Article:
742521170038
Chillain Villains - Black W/Gold Splatter (Blk)
Artist: C.V.E.
Format: Vinyl
New: In Stock $21.98
Wish

Formats and Editions

DISC: 1

1. All Over Da Globe
2. Thugs and Clips
3. C.V. Vault
4. Made in Chillz Ville
5. Bring It on Calistylics
6. No Feelins
7. Let's Get It on
8. Today Was a Fucked Up Day
9. Untitled (Freestyle)
10. Unicycle

More Info:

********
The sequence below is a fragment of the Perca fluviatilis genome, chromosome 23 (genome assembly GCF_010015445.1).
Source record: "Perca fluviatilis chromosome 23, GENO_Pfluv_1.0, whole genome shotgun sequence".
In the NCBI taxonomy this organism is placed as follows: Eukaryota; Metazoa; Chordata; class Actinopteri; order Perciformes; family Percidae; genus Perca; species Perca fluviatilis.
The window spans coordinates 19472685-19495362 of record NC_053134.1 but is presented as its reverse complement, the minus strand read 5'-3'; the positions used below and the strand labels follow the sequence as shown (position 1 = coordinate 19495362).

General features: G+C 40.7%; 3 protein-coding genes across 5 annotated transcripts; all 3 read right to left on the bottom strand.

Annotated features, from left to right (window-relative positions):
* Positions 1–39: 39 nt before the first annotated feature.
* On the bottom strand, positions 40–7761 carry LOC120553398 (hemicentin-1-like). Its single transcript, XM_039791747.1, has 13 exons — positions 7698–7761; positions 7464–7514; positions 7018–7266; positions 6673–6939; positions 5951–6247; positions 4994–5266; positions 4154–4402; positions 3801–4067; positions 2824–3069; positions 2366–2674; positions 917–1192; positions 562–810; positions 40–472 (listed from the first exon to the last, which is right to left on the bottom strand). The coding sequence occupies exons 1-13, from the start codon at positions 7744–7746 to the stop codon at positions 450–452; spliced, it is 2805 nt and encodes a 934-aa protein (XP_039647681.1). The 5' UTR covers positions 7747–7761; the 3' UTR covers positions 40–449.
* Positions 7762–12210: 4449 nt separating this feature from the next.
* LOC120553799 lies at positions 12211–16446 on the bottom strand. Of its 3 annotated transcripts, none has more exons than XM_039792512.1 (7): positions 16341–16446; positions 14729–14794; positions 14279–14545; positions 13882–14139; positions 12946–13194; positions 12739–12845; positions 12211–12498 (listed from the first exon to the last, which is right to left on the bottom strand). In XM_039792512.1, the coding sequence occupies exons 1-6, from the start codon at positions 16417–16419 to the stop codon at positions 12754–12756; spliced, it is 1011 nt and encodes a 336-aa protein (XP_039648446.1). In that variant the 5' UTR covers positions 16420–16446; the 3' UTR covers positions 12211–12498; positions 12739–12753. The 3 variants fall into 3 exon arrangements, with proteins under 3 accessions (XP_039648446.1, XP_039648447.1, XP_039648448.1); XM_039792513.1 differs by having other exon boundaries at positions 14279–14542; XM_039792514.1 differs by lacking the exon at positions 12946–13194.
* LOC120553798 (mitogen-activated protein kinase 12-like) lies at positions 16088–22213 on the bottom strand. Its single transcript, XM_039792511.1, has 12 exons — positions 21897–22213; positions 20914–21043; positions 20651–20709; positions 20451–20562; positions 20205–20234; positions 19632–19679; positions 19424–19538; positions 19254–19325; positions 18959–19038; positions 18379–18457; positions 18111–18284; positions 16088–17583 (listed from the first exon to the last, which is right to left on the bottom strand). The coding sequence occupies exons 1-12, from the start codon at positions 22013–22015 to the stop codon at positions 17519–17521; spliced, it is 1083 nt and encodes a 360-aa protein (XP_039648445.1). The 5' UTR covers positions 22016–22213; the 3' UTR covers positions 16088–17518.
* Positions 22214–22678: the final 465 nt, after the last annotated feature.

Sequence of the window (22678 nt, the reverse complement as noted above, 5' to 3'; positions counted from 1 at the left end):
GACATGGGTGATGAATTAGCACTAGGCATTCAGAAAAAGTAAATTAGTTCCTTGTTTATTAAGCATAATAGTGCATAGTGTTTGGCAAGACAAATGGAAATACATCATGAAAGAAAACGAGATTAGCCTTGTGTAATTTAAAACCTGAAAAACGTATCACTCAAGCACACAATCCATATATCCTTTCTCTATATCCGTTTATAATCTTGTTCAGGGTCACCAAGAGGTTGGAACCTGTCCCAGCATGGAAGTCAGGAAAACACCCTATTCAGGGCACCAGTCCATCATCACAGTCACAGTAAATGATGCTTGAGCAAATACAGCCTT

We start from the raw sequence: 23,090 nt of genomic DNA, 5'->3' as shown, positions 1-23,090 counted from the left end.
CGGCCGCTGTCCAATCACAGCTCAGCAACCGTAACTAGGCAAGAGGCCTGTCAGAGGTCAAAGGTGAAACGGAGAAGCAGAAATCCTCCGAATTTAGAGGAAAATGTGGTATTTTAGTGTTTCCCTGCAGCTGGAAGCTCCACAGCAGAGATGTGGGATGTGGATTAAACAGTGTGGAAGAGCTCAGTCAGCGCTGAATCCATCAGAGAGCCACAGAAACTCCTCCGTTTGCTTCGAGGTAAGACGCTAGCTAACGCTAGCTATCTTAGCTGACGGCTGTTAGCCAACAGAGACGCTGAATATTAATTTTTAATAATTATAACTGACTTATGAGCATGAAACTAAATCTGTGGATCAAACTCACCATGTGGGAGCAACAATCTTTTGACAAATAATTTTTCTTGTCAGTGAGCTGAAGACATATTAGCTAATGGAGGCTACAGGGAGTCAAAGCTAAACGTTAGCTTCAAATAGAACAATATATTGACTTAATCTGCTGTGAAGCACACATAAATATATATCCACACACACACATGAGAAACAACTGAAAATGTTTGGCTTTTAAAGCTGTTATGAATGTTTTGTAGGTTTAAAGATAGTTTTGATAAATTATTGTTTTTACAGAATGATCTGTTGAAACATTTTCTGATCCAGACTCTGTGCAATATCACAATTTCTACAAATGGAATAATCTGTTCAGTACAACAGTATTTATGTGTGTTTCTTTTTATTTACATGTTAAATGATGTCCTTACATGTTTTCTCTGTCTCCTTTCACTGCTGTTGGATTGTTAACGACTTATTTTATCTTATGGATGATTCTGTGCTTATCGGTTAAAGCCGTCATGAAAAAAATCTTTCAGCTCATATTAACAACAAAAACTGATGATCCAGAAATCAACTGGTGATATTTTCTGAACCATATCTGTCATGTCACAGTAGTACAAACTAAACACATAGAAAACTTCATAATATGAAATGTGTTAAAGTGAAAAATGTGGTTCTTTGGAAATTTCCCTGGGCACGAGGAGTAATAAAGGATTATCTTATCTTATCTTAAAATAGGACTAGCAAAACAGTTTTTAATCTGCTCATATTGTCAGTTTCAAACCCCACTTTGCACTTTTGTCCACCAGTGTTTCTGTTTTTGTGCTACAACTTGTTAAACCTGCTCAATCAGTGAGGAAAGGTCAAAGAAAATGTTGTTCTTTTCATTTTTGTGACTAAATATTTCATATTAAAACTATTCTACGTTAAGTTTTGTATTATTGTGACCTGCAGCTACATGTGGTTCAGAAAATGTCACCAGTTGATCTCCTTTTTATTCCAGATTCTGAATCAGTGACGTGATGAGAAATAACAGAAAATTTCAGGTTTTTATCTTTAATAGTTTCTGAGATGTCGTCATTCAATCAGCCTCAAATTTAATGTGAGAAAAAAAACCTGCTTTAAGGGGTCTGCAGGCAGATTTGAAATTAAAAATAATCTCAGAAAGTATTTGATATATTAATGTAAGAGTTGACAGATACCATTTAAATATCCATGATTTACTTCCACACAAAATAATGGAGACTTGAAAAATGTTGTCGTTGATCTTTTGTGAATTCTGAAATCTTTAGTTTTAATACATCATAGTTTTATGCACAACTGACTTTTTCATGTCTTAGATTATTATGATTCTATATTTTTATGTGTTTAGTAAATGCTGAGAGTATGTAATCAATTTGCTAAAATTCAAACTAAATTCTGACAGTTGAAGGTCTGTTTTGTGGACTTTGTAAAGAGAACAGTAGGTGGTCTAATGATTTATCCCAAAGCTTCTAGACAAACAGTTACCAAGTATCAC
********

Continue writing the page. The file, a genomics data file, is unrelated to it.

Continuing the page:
It's hard to believe it's taken this long for a proper retrospective of legendary Los Angeles collective CVE. "We Represent Billions" is a crucial portrait of one of the West Coast's most low-key influential crews - a hydra-like collective of rappers, producers, designers and engineers who were key members of the Good Life Cafe's open mic scene, going on to inspire artists like Jurassic 5, Kendrick Lamar amongst many other. Initially called Chillin Villain Posse before morphing into Chillin Villain Empire in the late 1980s, they eventually centered around the core trio of Riddlore, NgaFsh and Tray-Loc. The crew were years ahead of their time, self-producing music without samples and pioneering a stream of consciousness lyrics that still sound fresh and innovative. CVE were self-sufficient and motivated from the beginning, named "Chillin Villains" because that's how they were perceived by white America. This social motivation was channeled into their groundbreaking performances at Good Life Cafe, the South Central session that evolved into Project Blowed and later on came to influence LA club night 'Low End Theory'. It was chronicled by Ava Duvernay, herself an MC in short-lived duo Figures of Speech, in her "This is the Life" documentary, where she interviewed CVE alongside Jurassic 5, Freestyle Fellowship, Abstract Rude and Busdriver. The retrospective collects music from the handful of albums the crew released on their own Afterlife Recordz label (mostly as limited edition CD-R's) plus many previously unreleased tracks and highlights their untethered eccentric creativity and sheer breadth of influence. Whether twisting twitchy West Coast electro on 'All Over Da Globe' or free associating over horror synths and foley sounds on 'Made in Chillz Ville' there's a sense that their music was just too future for it's time. Assembled from heaving industrial samples and graced by back-and-forth tongue twisting flows, 'Thugs and Clips' is as eerie and hard-hitting as anything 2Pac's "The Don Killuminati: The 7 Day Theory" full-length. Fuzzed-out and unsettling, 'Calistylics' welds an ambient synth loop and bone-rattling percussion to Tricky-esque percussion, while the flickering closer 'Unicycle' is a cross between Dr. Dre's icy G-gunk pressure and Three 6 Mafia's pitch black lo-fi funk. In many ways, 2022 is the perfect time to rediscover this music: an urgent, creative fusion of spine-tingling pre-grime electronic minimalism and mind bending wordplay that still sounds completely idiosyncratic and utterly alien.